Societe Generale’s Albert Edwards has warned for some time that we are on the precipice of deflation.
But in his new note to clients, he seems utterly bemused. Markets just don’t seem to care.
“Markets remain stoic about the risks of outright deflation in the US and eurozone for one very simple reason,” he writes.
“They simply do not believe a recession that would trigger outright deflation is on the horizon. Quite the reverse – they believe with all their heart that we are at the start of a self-sustained recovery. That is despite the fact that the US recovery is already noticeably longer than average, and that the classic signs of old age, such as rapidly slowing productivity growth and stagnant corporate profits, can clearly be seen.”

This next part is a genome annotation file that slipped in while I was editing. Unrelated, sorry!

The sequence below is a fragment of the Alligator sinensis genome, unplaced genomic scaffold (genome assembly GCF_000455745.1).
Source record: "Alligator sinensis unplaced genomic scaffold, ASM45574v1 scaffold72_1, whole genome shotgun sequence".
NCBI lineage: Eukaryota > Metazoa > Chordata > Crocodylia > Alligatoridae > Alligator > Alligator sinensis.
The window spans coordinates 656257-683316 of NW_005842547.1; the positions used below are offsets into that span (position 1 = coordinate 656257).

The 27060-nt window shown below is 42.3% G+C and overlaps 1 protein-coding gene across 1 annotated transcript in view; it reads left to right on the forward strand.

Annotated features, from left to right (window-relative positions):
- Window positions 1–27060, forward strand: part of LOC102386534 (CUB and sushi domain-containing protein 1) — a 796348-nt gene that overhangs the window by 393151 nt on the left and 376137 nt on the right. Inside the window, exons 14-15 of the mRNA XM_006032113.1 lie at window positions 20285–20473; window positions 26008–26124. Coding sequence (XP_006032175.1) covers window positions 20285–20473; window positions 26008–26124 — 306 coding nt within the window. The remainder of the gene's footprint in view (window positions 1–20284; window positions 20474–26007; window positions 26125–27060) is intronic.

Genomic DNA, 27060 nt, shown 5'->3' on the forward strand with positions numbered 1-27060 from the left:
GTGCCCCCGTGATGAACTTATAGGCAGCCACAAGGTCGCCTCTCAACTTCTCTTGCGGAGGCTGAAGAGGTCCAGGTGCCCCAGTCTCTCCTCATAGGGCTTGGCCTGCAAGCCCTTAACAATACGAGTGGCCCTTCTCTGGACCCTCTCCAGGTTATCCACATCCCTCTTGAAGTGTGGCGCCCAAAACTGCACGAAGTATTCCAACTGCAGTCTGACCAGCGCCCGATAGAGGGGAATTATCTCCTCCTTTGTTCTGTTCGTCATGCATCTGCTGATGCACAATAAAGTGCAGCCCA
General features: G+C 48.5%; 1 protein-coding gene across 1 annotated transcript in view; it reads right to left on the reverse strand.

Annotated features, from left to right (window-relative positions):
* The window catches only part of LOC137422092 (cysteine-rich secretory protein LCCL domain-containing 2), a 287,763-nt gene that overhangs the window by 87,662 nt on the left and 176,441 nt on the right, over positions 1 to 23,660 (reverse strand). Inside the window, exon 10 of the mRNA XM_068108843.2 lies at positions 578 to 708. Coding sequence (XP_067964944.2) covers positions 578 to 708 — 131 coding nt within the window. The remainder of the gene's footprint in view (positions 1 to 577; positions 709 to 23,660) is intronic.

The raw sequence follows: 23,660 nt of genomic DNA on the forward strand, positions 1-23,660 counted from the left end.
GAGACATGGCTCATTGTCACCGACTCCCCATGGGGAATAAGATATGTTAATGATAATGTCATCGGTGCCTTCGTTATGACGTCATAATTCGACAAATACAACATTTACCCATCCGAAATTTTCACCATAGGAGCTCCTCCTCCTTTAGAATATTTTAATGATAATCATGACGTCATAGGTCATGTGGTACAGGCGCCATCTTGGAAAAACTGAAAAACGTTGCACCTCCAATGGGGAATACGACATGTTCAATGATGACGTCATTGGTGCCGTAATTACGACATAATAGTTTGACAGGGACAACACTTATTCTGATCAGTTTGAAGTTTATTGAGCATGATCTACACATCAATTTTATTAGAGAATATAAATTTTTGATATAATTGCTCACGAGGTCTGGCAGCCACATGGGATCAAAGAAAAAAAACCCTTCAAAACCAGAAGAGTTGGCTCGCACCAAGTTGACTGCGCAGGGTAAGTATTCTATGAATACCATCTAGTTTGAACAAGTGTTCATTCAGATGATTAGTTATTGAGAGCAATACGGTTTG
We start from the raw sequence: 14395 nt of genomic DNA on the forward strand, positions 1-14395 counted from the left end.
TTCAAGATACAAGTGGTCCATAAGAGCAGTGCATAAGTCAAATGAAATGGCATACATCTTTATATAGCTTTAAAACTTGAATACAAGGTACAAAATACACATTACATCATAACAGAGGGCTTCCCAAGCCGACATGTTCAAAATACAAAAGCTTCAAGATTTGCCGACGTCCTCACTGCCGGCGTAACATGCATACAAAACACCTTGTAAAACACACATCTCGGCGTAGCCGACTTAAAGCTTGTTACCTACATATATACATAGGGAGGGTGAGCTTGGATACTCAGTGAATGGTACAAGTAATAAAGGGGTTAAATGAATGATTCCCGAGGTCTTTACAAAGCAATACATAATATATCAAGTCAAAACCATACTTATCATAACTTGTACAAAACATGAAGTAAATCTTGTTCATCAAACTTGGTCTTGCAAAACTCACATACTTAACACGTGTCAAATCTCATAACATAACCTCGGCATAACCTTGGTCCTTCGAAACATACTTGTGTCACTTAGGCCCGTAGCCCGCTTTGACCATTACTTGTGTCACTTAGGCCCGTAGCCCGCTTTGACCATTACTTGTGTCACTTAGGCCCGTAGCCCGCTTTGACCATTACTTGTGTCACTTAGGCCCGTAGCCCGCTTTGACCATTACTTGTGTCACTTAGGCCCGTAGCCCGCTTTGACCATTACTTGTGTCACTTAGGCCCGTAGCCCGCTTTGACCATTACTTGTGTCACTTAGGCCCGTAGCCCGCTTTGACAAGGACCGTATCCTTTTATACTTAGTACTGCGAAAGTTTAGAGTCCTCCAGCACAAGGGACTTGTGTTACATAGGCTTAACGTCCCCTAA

Market expectations of inflation — via the 10-year bond market — has “remained entrenched” above 2% for more than a year, Edwards writes.
“A chasm is growing between reality, both on a core and headline basis, and expectations,” he says. “If investors begin to doubt the economy recovery then they will no longer be able to ignore the lurking deflationary threat. Rapid market moves would ensue.”
Check out Edwards’ chart: